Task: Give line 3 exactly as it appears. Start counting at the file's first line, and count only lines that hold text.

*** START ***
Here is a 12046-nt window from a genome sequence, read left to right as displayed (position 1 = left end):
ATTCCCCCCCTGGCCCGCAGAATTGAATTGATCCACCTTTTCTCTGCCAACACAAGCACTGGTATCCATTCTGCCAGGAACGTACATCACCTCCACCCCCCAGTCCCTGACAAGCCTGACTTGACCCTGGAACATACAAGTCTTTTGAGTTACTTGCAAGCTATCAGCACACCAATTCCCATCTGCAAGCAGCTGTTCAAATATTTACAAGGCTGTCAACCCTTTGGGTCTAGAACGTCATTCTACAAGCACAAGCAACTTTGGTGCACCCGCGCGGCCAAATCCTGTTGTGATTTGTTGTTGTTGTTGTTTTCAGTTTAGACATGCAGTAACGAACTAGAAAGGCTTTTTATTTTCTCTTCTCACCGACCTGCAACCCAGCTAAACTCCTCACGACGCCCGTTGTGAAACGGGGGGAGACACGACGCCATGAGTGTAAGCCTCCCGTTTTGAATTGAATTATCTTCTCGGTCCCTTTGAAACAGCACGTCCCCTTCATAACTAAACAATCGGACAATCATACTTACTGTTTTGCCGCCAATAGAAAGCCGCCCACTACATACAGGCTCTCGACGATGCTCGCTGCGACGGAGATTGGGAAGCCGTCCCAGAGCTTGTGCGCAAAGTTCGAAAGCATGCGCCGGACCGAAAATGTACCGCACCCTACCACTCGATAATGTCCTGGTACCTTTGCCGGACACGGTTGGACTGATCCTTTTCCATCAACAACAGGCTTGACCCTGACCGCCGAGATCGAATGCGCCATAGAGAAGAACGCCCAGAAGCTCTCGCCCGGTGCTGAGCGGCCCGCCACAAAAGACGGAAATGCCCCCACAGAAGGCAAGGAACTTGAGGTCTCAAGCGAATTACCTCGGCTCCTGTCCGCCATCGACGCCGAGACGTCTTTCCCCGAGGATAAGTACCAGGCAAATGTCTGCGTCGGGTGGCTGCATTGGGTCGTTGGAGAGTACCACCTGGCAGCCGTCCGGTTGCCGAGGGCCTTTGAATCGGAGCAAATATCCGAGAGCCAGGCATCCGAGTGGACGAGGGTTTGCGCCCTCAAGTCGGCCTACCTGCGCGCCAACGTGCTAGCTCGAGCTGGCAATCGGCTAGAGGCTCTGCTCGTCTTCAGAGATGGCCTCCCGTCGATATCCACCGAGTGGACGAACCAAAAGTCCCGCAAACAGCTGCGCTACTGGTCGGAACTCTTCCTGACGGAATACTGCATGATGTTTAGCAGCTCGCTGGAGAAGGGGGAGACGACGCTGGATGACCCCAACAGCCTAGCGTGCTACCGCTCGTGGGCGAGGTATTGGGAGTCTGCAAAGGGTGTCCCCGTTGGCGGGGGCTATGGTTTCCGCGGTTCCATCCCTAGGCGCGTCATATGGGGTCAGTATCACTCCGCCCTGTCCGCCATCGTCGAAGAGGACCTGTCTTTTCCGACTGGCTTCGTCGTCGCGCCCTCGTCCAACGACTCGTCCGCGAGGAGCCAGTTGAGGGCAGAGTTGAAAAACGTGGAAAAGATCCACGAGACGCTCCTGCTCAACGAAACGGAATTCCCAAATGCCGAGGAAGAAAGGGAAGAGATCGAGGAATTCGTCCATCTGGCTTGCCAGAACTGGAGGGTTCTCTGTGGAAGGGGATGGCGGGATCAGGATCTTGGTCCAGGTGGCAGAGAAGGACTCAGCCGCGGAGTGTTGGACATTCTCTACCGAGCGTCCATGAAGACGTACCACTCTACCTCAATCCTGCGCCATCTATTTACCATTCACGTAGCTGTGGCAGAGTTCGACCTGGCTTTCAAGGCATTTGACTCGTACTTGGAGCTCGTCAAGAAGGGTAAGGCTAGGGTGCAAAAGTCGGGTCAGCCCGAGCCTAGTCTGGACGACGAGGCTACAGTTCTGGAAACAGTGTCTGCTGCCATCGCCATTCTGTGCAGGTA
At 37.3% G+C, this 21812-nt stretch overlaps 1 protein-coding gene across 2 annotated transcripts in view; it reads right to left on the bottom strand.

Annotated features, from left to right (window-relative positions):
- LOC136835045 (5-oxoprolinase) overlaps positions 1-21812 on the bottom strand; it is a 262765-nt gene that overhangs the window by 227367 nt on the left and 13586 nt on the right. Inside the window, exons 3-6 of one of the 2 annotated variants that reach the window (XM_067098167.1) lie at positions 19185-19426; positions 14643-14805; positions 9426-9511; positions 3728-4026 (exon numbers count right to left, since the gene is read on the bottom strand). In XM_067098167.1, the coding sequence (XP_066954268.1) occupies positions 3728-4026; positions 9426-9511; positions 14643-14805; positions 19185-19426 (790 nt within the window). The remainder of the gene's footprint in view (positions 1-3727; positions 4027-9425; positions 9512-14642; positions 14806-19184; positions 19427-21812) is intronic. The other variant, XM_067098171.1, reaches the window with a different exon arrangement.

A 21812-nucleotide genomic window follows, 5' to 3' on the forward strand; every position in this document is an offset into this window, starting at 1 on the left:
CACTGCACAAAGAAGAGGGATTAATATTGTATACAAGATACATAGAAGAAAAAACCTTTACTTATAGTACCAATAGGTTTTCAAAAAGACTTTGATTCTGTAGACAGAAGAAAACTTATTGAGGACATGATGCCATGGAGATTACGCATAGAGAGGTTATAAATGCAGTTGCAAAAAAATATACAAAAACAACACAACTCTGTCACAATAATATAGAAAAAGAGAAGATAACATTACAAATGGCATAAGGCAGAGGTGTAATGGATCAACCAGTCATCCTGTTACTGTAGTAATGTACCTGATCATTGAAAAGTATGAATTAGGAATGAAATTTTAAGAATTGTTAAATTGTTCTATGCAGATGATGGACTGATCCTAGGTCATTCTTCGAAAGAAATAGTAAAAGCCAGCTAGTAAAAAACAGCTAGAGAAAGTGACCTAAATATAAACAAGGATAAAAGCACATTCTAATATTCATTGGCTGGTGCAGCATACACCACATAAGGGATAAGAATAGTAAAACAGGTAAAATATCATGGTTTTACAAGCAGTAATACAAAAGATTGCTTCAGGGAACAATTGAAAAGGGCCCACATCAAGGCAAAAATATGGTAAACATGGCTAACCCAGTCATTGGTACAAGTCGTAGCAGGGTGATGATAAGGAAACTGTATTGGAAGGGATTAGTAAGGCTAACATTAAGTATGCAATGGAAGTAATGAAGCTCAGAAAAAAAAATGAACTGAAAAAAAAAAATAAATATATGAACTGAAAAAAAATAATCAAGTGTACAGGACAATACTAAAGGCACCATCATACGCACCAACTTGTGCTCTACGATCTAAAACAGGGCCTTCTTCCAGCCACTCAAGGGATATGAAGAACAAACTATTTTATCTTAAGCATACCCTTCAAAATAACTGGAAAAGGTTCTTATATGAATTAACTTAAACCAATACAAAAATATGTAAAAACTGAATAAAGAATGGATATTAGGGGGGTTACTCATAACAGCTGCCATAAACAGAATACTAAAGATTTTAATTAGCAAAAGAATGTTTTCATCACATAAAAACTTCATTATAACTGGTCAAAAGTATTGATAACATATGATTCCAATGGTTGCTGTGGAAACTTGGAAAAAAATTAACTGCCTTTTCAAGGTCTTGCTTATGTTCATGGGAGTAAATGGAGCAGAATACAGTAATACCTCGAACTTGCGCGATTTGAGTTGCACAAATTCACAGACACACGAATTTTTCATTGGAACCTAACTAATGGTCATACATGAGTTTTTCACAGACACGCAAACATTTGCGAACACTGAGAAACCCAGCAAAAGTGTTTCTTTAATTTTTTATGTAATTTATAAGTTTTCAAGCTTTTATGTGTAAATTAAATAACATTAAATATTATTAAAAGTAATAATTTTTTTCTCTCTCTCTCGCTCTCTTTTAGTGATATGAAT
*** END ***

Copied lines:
At 37.3% G+C, this 21812-nt stretch overlaps 1 protein-coding gene across 2 annotated transcripts in view; it reads right to left on the bottom strand.